4. ‘The crooked shall be made straight and the rough places plain.’ Could this be that those types, patterns, and pictures of the Old Testament should become clear in Christ, and prophecies, not so well understood, would be now plain and easy? (Luk_24:27; Luk_24:44-45).

5. ‘And the glory of the Lord shall be revealed.’ Christ, himself, who is the brightness of the Father’s glory (Heb_1:1-3), reveals his redemptive glory (Exo_33:18-19), which is his chief glory.

6. ‘All flesh shall see it;’ not the Jews only, but Gentiles also, and not with bodily eyes, but with the eyes of their understanding, even the salvation of the Lord and his glory displayed in it. The everlasting gospel is called the gospel of his glory (1Ti_1:11; 1Co_1:26-31).

Isa_40:6-9. I prefer to look at these verses together, for I see the twofold, actually the three-fold, message of evangelism. Here is a command, ‘Cry!’ and a question, ‘What shall I cry?’ What shall I preach? What is the message men need to hear?

1. ‘All flesh is grass, and all its glory and comeliness is as the flower of the field.’ All flesh (young and old, Jew and Gentile, religious and profane) is as worthless, withering grass. We are born spiritually dead and worthless; nothing we can do in life improves the condition, and the death of the flesh only confirms its corrupt condition. ‘In the flesh dwelleth no good thing’ (Rom_7:18), and ‘in the flesh no man can please God’ (Rom_8:8). This must be preached in order to humble the pride of men and to show the necessity of Divine power in regeneration (Joh_3:5-7). Not only is all flesh grass, but even man’s so-called righteousness (that which is comely and commendable compared to others) is as worthless as a fading flower (Isa_64:6). ‘Man at his best state is altogether vanity.’ We find this out ‘when the Spirit of God blows upon it,’ for he makes us to know the truth about ourselves in the light of God’s holiness (Isa_6:5; Job_42:5-6).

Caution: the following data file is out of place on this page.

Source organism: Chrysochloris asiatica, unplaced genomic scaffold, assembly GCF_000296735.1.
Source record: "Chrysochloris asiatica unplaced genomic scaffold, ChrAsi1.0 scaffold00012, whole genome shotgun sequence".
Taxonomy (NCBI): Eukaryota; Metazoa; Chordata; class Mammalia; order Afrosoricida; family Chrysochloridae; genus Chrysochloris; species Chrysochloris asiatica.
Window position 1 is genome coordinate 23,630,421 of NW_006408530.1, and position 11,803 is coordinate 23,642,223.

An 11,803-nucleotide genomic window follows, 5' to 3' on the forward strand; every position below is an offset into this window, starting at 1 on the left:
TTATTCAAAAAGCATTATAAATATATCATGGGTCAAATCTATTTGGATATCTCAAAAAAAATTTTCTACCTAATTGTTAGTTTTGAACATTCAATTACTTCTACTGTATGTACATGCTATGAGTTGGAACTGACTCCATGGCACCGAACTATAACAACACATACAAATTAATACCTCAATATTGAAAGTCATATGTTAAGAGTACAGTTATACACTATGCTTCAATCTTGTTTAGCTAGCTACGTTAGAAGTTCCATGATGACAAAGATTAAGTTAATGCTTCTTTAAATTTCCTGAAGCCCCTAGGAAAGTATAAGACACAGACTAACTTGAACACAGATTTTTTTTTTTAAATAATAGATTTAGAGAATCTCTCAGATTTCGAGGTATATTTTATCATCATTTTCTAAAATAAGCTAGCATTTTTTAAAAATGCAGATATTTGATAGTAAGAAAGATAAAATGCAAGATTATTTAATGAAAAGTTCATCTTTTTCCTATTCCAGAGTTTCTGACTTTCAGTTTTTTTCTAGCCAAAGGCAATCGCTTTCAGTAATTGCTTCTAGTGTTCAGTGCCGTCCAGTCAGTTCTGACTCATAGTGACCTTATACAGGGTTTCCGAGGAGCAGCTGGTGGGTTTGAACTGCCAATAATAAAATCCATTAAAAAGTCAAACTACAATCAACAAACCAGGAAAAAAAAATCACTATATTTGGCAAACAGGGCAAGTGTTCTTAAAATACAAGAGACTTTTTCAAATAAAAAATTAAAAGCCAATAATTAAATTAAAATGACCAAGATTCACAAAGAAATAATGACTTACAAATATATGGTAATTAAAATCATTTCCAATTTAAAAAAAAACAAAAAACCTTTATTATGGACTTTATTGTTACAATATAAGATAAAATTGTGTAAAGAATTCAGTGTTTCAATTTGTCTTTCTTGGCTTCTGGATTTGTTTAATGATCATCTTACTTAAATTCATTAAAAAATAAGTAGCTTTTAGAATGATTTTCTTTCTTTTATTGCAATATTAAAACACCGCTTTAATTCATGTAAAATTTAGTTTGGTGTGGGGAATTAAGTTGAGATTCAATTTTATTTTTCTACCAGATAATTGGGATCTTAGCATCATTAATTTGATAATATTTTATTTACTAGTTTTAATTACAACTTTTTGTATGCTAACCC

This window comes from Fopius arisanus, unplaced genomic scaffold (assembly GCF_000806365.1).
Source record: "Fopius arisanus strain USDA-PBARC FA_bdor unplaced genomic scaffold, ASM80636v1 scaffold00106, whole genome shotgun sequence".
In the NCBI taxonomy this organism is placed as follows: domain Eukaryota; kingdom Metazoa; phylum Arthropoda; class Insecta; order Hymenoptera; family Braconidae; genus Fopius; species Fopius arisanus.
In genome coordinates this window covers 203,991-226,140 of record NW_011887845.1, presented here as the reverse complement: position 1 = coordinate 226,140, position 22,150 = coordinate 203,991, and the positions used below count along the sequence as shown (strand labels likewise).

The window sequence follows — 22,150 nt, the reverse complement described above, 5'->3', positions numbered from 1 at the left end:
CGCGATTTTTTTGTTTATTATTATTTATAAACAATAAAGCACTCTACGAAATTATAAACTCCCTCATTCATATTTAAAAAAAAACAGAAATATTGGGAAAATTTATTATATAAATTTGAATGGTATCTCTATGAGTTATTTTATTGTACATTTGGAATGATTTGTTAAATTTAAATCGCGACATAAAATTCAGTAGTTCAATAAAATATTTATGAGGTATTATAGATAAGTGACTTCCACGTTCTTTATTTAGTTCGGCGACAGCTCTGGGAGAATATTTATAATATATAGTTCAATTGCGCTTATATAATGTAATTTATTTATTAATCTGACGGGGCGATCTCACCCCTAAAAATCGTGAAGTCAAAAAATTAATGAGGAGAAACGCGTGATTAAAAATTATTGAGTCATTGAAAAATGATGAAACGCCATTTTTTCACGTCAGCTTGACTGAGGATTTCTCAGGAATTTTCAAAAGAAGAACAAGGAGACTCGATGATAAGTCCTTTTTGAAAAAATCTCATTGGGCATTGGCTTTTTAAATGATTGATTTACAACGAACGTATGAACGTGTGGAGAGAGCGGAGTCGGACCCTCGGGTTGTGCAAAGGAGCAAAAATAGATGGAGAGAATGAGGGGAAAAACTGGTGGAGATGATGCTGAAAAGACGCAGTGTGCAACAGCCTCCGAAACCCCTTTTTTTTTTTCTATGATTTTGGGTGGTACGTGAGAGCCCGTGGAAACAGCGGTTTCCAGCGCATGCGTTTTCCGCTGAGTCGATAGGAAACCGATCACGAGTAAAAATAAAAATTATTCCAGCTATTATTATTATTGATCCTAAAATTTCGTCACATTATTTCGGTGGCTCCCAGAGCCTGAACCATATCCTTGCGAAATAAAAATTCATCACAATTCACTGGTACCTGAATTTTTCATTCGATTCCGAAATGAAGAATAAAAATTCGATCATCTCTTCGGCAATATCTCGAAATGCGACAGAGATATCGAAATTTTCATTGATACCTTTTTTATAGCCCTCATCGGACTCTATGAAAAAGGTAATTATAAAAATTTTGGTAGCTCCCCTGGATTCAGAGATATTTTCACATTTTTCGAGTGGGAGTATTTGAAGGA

2. ‘The word of our God shall stand forever.’ (Isa_40:8) This may be applied to the recorded word of our God, which is sure and certain, forever settled in heaven and always fulfilled, or rather Christ the word, who stands forever in his office, in the efficacy of his blood, in the fulness of his grace, and in the glory of his exaltation (Col_1:16-18).

3. ‘Behold your God.’ (Isa_40:9) Get up on a high mountain, lift up your voice, be not afraid, and say unto the people, behold your God!’ John Gill said it best, ‘Behold your God! That Divine person is come that was promised, prophesied, and expected; even Emmanuel, God with us, God in our nature, God manifest in the flesh, God your Saviour; and who, being God, truly God, is able to save to the uttermost. Look to him with an eye of faith and be saved. Behold your God! Behold the Son of God, the Lamb of God, who has borne our sins and taken them away. Behold him now, as your King and your God, on the throne, made and declared Christ and Lord, crowned with glory and honor, on the same throne with his heavenly Father, having all power in heaven and earth, and let the echo of your faith be, ‘My Lord and my God.’

Source : The Works of Henry Mahan Volume 1 containing The Gospel According To Isaiah